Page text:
Restoring developer housing contribution will increase home availability
Apartment blocks staying private as social housing tenants accommodated elsewhere
Shelbourne Plaza in Ringsend, Dublin 4: In 2017, Chartered Land bought the block of apartments and sold them on to the council for €24.5 million. Photograph: Dara Mac Dónaill
The prospect of restoring developers’ “Part V” housing contribution to 20 per cent will result in more homes being available for those on lower incomes. However, their new homes may not be where people expect.
In 2000, under Part V of a new planning act, developers had to sell 20 per cent of homes built to local authorities for social and affordable housing. This was cut to 10 per cent in 2015.
Due to spiralling construction costs, however, local authorities have often been unable to afford to buy the social housing on offer in the schemes that have been built since then.
As a result, private apartment blocks, particularly in Dublin, are remaining private and the social housing tenants are being accommodated elsewhere. This housing mix is unlikely to change under the Minister’s plans.
“If affordable housing comes back into Part V, the issue will be price. If the price is too high to take the social housing on site, it will be too high for affordable housing as well,” Dublin city council’s head of housing, Brendan Kenny, said.
Developers in the south of the city have sought €700,000, from the council for two-bed social housing apartments, with some in the docklands asking more than €900,000. While a subsidy of €50,000 is available to local authorities for each affordable home, it could in no way offset the prices currently being sought, Mr Kenny said.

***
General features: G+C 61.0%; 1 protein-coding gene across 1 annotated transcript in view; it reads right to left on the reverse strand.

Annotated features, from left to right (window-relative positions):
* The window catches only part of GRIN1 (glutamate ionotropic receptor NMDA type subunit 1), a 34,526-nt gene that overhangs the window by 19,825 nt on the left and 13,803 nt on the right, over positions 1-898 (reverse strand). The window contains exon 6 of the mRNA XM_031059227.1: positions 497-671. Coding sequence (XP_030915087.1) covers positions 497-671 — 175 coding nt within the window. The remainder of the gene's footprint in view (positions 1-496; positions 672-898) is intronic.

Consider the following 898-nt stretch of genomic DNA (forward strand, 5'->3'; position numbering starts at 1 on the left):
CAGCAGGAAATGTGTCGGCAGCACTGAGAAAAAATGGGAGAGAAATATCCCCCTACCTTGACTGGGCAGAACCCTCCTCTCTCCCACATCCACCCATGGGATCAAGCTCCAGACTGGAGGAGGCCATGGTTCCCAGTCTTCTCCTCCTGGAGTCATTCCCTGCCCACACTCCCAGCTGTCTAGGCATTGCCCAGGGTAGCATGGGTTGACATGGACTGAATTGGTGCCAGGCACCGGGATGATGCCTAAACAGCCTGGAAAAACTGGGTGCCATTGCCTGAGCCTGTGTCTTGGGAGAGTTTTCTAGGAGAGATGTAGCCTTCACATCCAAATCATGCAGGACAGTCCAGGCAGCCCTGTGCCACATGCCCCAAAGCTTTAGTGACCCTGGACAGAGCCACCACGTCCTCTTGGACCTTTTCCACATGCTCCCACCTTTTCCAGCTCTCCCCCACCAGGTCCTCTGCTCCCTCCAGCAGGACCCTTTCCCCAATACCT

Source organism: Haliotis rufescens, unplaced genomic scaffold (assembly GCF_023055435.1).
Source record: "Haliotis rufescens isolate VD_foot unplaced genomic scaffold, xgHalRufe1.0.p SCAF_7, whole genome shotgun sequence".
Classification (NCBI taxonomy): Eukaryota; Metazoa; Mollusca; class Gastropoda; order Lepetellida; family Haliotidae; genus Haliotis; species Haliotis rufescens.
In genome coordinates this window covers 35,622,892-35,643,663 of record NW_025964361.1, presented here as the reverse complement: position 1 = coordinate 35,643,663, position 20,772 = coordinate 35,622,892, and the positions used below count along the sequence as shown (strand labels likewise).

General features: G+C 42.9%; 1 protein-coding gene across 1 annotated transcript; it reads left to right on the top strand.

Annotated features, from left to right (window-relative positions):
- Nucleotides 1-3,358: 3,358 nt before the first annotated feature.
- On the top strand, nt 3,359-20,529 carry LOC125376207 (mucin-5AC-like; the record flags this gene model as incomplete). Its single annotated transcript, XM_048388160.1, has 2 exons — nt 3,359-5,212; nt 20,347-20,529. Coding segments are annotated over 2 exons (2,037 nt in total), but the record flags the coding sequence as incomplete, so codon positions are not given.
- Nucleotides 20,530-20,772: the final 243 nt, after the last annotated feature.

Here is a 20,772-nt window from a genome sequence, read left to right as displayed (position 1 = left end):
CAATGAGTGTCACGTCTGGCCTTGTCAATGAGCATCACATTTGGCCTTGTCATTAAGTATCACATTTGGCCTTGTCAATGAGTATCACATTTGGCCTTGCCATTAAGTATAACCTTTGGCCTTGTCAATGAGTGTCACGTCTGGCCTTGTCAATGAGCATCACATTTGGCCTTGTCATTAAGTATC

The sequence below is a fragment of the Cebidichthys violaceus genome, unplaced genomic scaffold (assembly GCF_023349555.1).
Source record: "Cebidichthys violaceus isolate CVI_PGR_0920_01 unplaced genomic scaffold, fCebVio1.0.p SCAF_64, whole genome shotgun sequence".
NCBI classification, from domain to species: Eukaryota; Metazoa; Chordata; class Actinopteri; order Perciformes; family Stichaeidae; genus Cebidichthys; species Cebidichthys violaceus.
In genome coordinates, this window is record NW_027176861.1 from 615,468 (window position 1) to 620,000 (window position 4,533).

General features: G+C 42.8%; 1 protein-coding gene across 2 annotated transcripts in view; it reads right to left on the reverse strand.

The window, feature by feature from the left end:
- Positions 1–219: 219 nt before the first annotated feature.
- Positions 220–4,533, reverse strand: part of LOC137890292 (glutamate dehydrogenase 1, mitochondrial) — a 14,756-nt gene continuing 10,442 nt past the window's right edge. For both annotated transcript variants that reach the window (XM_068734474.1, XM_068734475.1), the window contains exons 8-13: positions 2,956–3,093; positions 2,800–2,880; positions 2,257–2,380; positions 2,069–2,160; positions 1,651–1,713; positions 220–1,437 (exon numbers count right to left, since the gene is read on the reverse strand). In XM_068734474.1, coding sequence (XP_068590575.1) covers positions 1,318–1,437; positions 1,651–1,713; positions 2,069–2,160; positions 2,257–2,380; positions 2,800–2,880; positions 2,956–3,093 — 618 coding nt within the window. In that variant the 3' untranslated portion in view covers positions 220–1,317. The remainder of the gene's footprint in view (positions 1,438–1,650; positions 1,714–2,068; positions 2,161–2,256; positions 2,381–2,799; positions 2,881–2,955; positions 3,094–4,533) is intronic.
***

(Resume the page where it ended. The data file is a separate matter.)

“The statistics coming back to us on the average prices of Part V are very expensive. They are prices we won’t pay, because we can’t pay. If a developer is offering units at €700,000 and the only subsidy is €50,000, and people are expecting to pay €200,000-€350,000 for an affordable home, it won’t work.”
The likelihood he said, is that most affordable homes will be in off-site locations, where the developer provides the homes in another complex within its ownership, offers land to the local authority to build the homes, or buys an apartment block for use for social and affordable housing.
This last option has been successful in the recent past, Mr Kenny said. In 2017, Chartered Land bought the Shelbourne Plaza block of apartments close to Grand Canal Dock, and sold them on to the council for €24.5 million, instead of providing social housing in its Lansdowne Place development on the site of the old Berkeley Court hotel in Ballsbridge. It meant the council got the apartments for about €400,000 a piece instead of more than €800,000 and secured more than 50 social homes in the docklands.
“That was a good option for Part V. Often when these offers are made, it’s in another part of the city, but this was close by, still in the southeast area. At the time we were in the process of detenanting St Andrew’s Court [a senior citizens complex near Pearse Street] and the residents there were older and reluctant to move too far so we were very pleased to be able to offer them homes there.”
However, many of the off-site offers made by developers are considerable distances away from their proposed schemes, often in areas where there is already a high concentration of social housing. However, Mr Kenny said, this is where the addition of affordable housing might come into its own.
“It may not be such a bad thing; the concern about accepting Part V in an area where there is already a high concentration of social housing is lessened because with the addition of affordable housing, you do get the tenure mix, and it is likely the homes will be far more affordable for the people buying them.”
While council’s first preference was always to take Part V on-site, it had to be realistic Mr Kenny said
“At the end of the day, I don’t see prices moderating any time soon, so it’s very likely a lot of Part V will be off-site.”